Moylan noted that certain types of businesses have thrived under the current circumstances. “But once again, to take any leap, one needs to assure that they have a firm business and finance plan in place,” he said.

The present economic climate, Moylan said, makes it vital for the government to promote policies that would help enhance small business opportunities, create new jobs, add to GovGuam’s tax base and spur local economy.

The odds of success with a new venture can be precarious. Few expect to turn a profit in the first year or two. Despite that, many have taken the plunge, seeking ways to make it work amid uncertainty. There is also an appeal to being the exciting new thing in the neighborhood during a dull period when people are stuck at home.

Customers looking for Philippine products are drawn to Ate Sue’s store, which opened in Dededo on Nov. 15.

“The inception of opening a Filipino store started last year but I was a little bit hesitant because I had a very good job,” said Susan Fryer, who eventually quit her job as shopping mall manager at Tumon Sands Plaza to pursue her plan. “When the pandemic came, everything changed throughout the island. Tourism disappeared, businesses closed, employees lost their jobs and business in Tumon and in other vital areas on the island were a standstill.”

The circumstances prompted her to revisit her plan to open a store, assess the finances needed. When she found a location, Fryer moved forward.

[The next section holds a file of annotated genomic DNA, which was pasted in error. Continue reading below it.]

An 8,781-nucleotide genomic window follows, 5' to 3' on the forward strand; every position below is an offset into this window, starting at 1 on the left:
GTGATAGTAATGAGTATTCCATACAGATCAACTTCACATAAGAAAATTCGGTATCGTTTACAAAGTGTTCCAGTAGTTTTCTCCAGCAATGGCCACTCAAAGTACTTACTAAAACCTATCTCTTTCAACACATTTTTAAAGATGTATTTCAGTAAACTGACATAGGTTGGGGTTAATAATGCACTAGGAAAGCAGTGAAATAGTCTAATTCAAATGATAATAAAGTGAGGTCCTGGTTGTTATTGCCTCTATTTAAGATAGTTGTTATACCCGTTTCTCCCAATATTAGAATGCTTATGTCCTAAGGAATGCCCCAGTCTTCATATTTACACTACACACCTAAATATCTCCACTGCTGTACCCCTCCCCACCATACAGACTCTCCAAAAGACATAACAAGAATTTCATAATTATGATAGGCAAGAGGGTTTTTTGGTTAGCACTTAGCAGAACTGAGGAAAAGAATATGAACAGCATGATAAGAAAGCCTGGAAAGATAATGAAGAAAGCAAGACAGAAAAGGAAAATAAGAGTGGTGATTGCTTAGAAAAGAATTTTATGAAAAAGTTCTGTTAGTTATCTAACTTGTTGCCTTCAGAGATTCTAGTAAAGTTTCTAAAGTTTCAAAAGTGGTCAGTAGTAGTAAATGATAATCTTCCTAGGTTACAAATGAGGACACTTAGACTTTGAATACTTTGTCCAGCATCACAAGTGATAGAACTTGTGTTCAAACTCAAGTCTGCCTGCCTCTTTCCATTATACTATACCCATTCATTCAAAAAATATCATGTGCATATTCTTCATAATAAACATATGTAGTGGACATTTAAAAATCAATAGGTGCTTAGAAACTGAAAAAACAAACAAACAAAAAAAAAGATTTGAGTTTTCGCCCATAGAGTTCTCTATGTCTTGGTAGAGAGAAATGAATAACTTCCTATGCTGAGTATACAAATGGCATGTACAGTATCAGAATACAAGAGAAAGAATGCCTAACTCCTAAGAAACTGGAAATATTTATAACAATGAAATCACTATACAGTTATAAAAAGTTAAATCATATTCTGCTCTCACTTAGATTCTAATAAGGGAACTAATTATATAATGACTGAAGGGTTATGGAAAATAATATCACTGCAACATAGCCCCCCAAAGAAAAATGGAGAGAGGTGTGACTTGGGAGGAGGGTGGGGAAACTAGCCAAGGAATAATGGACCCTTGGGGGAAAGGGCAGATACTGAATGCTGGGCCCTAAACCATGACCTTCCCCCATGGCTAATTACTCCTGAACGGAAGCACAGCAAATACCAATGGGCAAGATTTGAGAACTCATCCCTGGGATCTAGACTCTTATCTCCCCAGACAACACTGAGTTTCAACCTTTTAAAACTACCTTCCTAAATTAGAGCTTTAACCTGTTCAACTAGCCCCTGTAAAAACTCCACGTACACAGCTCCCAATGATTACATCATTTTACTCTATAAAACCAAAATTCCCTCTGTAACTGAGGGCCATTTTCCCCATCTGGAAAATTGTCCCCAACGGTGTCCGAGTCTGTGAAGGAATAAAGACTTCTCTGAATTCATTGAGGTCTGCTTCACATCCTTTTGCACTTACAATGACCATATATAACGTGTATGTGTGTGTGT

“Everything just fell into place and I took the plunge. After many weeks of hard work getting the space ready and laid out as best I could to start realizing my vision I opened in the latter part of November,” she said. “It was kind of a difficult decision but I took the chance and opportunity of utilizing my knowledge and experience in various retail businesses for the last 40 years of my life.”

While many questioned her decision to open a business amid Covid, Fryer said, “I felt that it was my calling and the right decision. Like all small business owners, I am looking for 2021 to be a better year all around.”

With federal stimulus funds sitting in their bank accounts, Guam shoppers are anxious to get out of their homes during the last holiday season. But jostling through the crowd is not everyone’s favorite romp. Here, Cara Jenae Chamberlain found a gap to fill. She launched the "personal shopper" business with her husband JeCarlo Palomo.

The couple shopped for an unexpected number of clients when they launched the service on Instagram and Facebook on Nov. 7. “On our first day, we expected one or two customers because we were new in business, but we ended up helping 10 people when we did a soft start shopping trip at Ross and assisted our first set of customers,” Chamberlain said.

The demand for such a service has since blown up beyond the couple's expectations.

“Customers who have registered have already made contact with Whatsapp which is where we send the link and accept their requests. They typically forward the photo and circle the items they want,” Chamberlain said.

Chamberlain said she and her husband decided to hire personal shoppers to meet the customers’ demand, which she said is growing faster than expected.